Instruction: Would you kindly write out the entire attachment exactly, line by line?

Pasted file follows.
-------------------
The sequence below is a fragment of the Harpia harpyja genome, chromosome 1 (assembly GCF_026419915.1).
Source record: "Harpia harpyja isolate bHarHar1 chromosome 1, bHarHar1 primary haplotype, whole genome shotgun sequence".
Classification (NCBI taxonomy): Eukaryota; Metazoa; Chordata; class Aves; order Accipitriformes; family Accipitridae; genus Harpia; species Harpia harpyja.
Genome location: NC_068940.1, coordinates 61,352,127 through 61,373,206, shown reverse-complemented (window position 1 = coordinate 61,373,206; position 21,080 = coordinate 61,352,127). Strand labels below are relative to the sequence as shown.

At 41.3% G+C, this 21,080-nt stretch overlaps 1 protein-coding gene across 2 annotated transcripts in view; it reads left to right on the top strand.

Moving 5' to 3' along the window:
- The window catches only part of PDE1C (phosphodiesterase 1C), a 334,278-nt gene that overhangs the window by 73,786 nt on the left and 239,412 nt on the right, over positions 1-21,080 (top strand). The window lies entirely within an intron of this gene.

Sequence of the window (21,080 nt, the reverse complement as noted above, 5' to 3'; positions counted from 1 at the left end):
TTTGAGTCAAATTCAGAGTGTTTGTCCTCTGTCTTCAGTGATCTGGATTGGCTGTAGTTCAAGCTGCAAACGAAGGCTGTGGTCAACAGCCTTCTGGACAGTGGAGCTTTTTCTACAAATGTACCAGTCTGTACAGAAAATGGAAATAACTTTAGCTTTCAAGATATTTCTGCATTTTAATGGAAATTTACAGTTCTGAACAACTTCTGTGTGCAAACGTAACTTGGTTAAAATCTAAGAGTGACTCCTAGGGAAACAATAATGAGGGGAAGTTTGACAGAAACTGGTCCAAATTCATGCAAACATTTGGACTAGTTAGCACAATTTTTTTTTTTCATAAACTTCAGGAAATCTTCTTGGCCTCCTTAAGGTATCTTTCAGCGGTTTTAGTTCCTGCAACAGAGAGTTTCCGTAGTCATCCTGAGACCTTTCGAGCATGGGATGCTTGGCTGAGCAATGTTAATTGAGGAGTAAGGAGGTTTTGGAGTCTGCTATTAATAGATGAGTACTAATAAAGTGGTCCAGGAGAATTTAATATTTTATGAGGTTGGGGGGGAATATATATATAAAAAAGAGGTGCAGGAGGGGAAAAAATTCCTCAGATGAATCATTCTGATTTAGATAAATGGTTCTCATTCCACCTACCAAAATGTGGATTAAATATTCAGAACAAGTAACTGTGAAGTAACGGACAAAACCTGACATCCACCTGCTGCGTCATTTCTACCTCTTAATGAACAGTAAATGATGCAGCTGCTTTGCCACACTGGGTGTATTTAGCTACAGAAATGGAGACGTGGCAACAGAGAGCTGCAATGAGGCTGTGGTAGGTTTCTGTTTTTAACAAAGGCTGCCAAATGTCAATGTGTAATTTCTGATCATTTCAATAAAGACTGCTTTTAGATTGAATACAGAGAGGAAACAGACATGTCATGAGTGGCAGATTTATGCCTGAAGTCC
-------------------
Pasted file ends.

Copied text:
The sequence below is a fragment of the Harpia harpyja genome, chromosome 1 (assembly GCF_026419915.1).
Source record: "Harpia harpyja isolate bHarHar1 chromosome 1, bHarHar1 primary haplotype, whole genome shotgun sequence".
Classification (NCBI taxonomy): Eukaryota; Metazoa; Chordata; class Aves; order Accipitriformes; family Accipitridae; genus Harpia; species Harpia harpyja.
Genome location: NC_068940.1, coordinates 61,352,127 through 61,373,206, shown reverse-complemented (window position 1 = coordinate 61,373,206; position 21,080 = coordinate 61,352,127). Strand labels below are relative to the sequence as shown.

At 41.3% G+C, this 21,080-nt stretch overlaps 1 protein-coding gene across 2 annotated transcripts in view; it reads left to right on the top strand.

Moving 5' to 3' along the window:
- The window catches only part of PDE1C (phosphodiesterase 1C), a 334,278-nt gene that overhangs the window by 73,786 nt on the left and 239,412 nt on the right, over positions 1-21,080 (top strand). The window lies entirely within an intron of this gene.

Sequence of the window (21,080 nt, the reverse complement as noted above, 5' to 3'; positions counted from 1 at the left end):
TTTGAGTCAAATTCAGAGTGTTTGTCCTCTGTCTTCAGTGATCTGGATTGGCTGTAGTTCAAGCTGCAAACGAAGGCTGTGGTCAACAGCCTTCTGGACAGTGGAGCTTTTTCTACAAATGTACCAGTCTGTACAGAAAATGGAAATAACTTTAGCTTTCAAGATATTTCTGCATTTTAATGGAAATTTACAGTTCTGAACAACTTCTGTGTGCAAACGTAACTTGGTTAAAATCTAAGAGTGACTCCTAGGGAAACAATAATGAGGGGAAGTTTGACAGAAACTGGTCCAAATTCATGCAAACATTTGGACTAGTTAGCACAATTTTTTTTTTTCATAAACTTCAGGAAATCTTCTTGGCCTCCTTAAGGTATCTTTCAGCGGTTTTAGTTCCTGCAACAGAGAGTTTCCGTAGTCATCCTGAGACCTTTCGAGCATGGGATGCTTGGCTGAGCAATGTTAATTGAGGAGTAAGGAGGTTTTGGAGTCTGCTATTAATAGATGAGTACTAATAAAGTGGTCCAGGAGAATTTAATATTTTATGAGGTTGGGGGGGAATATATATATAAAAAAGAGGTGCAGGAGGGGAAAAAATTCCTCAGATGAATCATTCTGATTTAGATAAATGGTTCTCATTCCACCTACCAAAATGTGGATTAAATATTCAGAACAAGTAACTGTGAAGTAACGGACAAAACCTGACATCCACCTGCTGCGTCATTTCTACCTCTTAATGAACAGTAAATGATGCAGCTGCTTTGCCACACTGGGTGTATTTAGCTACAGAAATGGAGACGTGGCAACAGAGAGCTGCAATGAGGCTGTGGTAGGTTTCTGTTTTTAACAAAGGCTGCCAAATGTCAATGTGTAATTTCTGATCATTTCAATAAAGACTGCTTTTAGATTGAATACAGAGAGGAAACAGACATGTCATGAGTGGCAGATTTATGCCTGAAGTCC